By Lonnie Isabel
Since the genocide of 1994, Rwanda has made strides in reconciliation between the Hutu majority, who perpetrated the mass killings, and the Tutsis, who had lived previously in relative peace with their neighbors in that fertile, beautiful land.
President Paul Kagame, a lean, rather severe former Tutsi military commander, has ruled Rwanda for the past decade. Kagame has been lauded in the West for his push on economic development and for holding together the fragile nation in the center of a region of Eastern Africa that has been caught in a decades long vortex of refugees, rebel forces, rape as a weapon of war and tribal and territorial conflict. Almost 1 million Tutsis and their supporters were killed during the genocide. Millions of Tutsis have returned, and an estimated 2 million Hutus fled to neighboring countries like the Democratic Republic of Congo. Some of them have also returned.
Kagame is credited with overseeing the rebuilding of the genocide-crushed Rwandan economy, bankrolled with large U.S. and other western grants. Kagame is avidly seeking to develop the agro-processing, tourism and regional transportation sectors.
But in one important area, press freedom, Kagame is beginning to get very bad reviews.
Freedom House, a press freedom advocacy organization, publishes an annual detailed rating of countries. Rwanda is ranked 181 out of 196 states, tied with Somalia and Syria, two of the most dangerous places in the world for journalists. Among sub-Saharan African countries, Rwanda ranks above only Equatorial Guinea and Eritrea, two countries where repressive governments own and control all media.
Charles Kabonero can testify to that. “I was forced into exile. The paper I owned and ran was suspended. … It’s all about the escalating autocracy and political intimidation by the Kagame regime — a regime that is allergic to criticism of any magnitude.”
Kabonero, a Rwandan journalist, was forced to flee to neighboring Uganda two years ago; he had become a target of the Kagame regime’s extreme distaste for a probing, investigating, free press. He and his colleagues at Umuseso, once the country’s leading independent newspaper in the official Kinyarwanda language, fear for their lives if they return. And even in Uganda, they must take stringent security measures.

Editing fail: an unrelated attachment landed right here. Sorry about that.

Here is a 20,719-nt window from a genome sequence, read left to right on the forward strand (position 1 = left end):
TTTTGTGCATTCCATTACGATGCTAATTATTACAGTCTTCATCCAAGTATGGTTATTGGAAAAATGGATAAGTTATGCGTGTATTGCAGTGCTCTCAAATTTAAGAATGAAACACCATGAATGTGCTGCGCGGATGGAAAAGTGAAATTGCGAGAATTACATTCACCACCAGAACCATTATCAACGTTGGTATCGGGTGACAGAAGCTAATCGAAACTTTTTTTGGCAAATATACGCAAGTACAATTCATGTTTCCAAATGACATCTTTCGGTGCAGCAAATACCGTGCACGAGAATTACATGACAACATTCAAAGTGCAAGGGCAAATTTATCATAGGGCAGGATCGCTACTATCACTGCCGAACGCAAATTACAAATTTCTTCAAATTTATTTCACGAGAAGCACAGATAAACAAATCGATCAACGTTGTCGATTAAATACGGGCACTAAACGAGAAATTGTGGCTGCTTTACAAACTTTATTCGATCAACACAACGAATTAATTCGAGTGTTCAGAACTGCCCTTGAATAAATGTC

Kabonero, just over 30 years old, was managing editor of Umuseso. The paper had been under scrutiny and attack since 2003. Kabonero faced criminal charges twice for investigative stories on nepotism, corruption and embezzlement in the government. He and deputy editor Didas Gasana could face up to 20 years in prison on defamation charges. The government seems content to eliminate all but controlled journalism through suspensions, fines and intimidation. Kabonero was blocked from coming to the U.S. to become the City University of New York’s third International Journalist in Residence, a program created with the Committee to Protect Journalists to give an opportunity for journalistic growth and support to exiled and threatened journalists. The U.S. Embassy in Kampala advised Kabonero to go Kigali, the capital of Rwanda, to apply for a visa, an act that Kabonero strongly thought would place his life in danger.
The leading government owned newspaper, FOCUS, has trashed his reputation, saying alternately that he was a shill of British journalists, that he left not out of fear but because of a financial scandal at the paper and that he fled after impregnating a young married woman.
Kabonero said this is all rubbish.
He and his colleagues decided last fall, with a western grant, to start an English language newspaper, Newsline, and a related Web site that would cover Rwanda in absentia. Copies were stopped at the Rwandan border, but Newsline covered the Rwandan elections and provided lively commentary on the country’s politics and news.